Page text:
Now this means my PowerShell build scripts can work on both Windows and Linux. This is a deeply trivial example (just one line) but note the "shebang" at the top that lets Linux know what a *.ps1 file is for. That means I can keep using bash/zsh/fish on Raspbian, but still "build.ps1" or "test.ps1" on any platform.

#!/usr/local/bin/powershell

dotnet watch --project .\hanselminutes.core.tests test /p:CollectCoverage=true /p:CoverletOutputFormat=lcov /p:CoverletOutput=./lcov

Here's a few totally random but lovely PowerShell examples:

PS /home/pi> Get-Date | Select-Object -Property * | ConvertTo-Json

{
"DisplayHint": 2,
"DateTime": "Sunday, May 20, 2018 5:55:35 AM",
"Date": "2018-05-20T00:00:00+00:00",
"Day": 20,
"DayOfWeek": 0,
"DayOfYear": 140,
"Hour": 5,
"Kind": 2,
"Millisecond": 502,
"Minute": 55,
"Month": 5,
"Second": 35,
"Ticks": 636623925355021162,
"TimeOfDay": {
"Ticks": 213355021162,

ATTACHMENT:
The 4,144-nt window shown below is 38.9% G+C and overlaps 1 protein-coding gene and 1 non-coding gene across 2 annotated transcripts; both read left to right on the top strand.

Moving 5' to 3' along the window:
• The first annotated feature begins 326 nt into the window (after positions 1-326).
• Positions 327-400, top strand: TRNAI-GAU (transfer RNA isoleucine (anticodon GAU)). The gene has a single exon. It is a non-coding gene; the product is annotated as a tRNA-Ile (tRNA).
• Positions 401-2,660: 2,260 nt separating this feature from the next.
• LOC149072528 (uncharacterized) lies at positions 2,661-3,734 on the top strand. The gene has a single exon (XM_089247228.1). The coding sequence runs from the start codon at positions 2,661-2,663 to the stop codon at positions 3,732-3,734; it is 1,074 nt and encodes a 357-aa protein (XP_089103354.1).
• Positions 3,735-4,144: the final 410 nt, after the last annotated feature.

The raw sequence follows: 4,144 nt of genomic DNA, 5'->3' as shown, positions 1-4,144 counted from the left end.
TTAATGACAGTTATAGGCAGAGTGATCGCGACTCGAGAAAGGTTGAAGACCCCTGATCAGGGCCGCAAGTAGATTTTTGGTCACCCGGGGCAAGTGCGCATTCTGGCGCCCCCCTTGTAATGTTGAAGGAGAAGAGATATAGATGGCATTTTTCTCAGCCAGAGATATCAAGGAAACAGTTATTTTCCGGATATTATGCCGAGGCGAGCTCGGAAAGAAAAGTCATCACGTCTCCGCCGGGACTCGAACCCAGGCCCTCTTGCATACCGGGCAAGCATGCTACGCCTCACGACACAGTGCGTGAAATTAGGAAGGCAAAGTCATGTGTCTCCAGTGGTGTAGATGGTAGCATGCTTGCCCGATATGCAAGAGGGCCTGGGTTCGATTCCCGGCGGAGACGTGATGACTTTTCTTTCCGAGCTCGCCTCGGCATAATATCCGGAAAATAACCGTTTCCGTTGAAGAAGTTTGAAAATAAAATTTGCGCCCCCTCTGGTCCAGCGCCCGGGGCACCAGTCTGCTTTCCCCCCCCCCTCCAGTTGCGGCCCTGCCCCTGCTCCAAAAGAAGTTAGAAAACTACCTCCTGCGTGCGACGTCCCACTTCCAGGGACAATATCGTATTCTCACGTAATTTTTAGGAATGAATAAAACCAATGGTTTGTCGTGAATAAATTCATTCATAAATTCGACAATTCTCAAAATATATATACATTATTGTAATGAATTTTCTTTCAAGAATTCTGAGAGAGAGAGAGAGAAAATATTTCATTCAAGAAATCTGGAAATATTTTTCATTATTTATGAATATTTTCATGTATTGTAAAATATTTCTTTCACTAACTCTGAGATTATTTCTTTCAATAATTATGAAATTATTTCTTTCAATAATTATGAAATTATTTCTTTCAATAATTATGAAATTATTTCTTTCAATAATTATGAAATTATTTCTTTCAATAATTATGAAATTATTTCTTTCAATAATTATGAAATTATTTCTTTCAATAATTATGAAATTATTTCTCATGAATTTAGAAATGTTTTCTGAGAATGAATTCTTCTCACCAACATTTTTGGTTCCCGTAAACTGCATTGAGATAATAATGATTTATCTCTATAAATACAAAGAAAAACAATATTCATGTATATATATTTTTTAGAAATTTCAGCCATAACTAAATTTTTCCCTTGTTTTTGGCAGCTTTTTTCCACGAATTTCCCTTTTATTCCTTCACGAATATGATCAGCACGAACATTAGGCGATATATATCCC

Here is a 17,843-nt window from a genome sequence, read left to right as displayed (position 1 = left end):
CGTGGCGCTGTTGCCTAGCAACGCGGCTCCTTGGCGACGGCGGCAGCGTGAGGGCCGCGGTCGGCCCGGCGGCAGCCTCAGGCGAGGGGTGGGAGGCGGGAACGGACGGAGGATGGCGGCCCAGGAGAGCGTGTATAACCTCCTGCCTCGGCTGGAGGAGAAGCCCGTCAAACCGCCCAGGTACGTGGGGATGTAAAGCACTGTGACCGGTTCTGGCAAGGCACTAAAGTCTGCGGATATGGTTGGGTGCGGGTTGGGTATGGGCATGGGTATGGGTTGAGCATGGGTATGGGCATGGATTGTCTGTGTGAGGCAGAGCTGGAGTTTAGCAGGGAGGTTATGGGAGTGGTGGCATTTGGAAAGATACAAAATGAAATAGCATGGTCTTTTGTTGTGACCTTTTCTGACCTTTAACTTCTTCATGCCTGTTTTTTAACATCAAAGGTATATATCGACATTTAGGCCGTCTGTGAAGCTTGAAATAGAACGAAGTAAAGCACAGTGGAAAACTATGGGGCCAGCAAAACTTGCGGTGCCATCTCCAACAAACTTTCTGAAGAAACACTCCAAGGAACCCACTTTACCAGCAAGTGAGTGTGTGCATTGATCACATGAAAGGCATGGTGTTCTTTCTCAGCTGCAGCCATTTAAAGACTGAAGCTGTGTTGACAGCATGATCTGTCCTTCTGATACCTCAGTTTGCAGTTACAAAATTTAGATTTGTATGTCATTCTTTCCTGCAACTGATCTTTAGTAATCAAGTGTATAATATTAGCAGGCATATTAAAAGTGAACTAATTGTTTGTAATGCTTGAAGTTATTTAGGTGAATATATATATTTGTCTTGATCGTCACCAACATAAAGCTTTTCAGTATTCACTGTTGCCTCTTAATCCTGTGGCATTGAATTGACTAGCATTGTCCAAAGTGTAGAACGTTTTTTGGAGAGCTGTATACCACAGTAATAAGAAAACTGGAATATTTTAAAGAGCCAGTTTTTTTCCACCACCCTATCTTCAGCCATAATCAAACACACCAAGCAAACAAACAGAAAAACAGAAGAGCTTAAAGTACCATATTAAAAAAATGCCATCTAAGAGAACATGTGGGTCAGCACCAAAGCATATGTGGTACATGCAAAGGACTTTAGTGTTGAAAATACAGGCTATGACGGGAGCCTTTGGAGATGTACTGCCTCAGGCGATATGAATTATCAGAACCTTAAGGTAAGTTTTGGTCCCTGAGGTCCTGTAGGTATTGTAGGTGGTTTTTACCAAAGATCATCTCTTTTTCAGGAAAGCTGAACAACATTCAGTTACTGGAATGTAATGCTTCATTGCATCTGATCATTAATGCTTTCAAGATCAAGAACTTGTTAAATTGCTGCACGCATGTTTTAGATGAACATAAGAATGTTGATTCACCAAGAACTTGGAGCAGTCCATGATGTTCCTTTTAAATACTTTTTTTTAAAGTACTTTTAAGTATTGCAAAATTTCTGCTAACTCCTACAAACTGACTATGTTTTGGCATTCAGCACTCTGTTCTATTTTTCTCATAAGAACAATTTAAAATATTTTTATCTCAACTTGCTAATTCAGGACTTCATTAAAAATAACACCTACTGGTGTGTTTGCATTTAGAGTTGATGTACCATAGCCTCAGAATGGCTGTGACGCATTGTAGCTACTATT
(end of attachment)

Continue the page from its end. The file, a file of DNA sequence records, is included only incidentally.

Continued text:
"Days": 0,
"Hours": 5,
"Milliseconds": 502,
"Minutes": 55,
"Seconds": 35,
"TotalDays": 0.24693868190046295,
"TotalHours": 5.9265283656111105,
"TotalMilliseconds": 21335502.1162,
"TotalMinutes": 355.59170193666665,
"TotalSeconds": 21335.502116199998
},
"Year": 2018
}

You can take PowerShell objects to and from Objects, Hashtables, JSON, etc.

PS /home/pi> $hash | ConvertTo-Json

{
"Shape": "Square",
"Color": "Blue",
"Number": 1
}
PS /home/pi> $hash = @{ Number = 1; Shape = "Square"; Color = "Blue"}
PS /home/pi> $hash

Name Value
---- -----
Shape Square
Color Blue
Number 1


PS /home/pi> $hash | ConvertTo-Json
{
"Shape": "Square",
"Color": "Blue",
"Number": 1
}

Here's a nice one from MCPMag:

PS /home/pi> $URI = "https://query.yahooapis.com/v1/public/yql?q=select  * from weather.forecast where woeid in (select woeid from geo.places(1) where  text='{0}, {1}')&format=json&env=store://datatables.org/alltableswithkeys"  -f 'Omaha','NE'

PS /home/pi> $Data = Invoke-RestMethod -Uri $URI
PS /home/pi> $Data.query.results.channel.item.forecast|Format-Table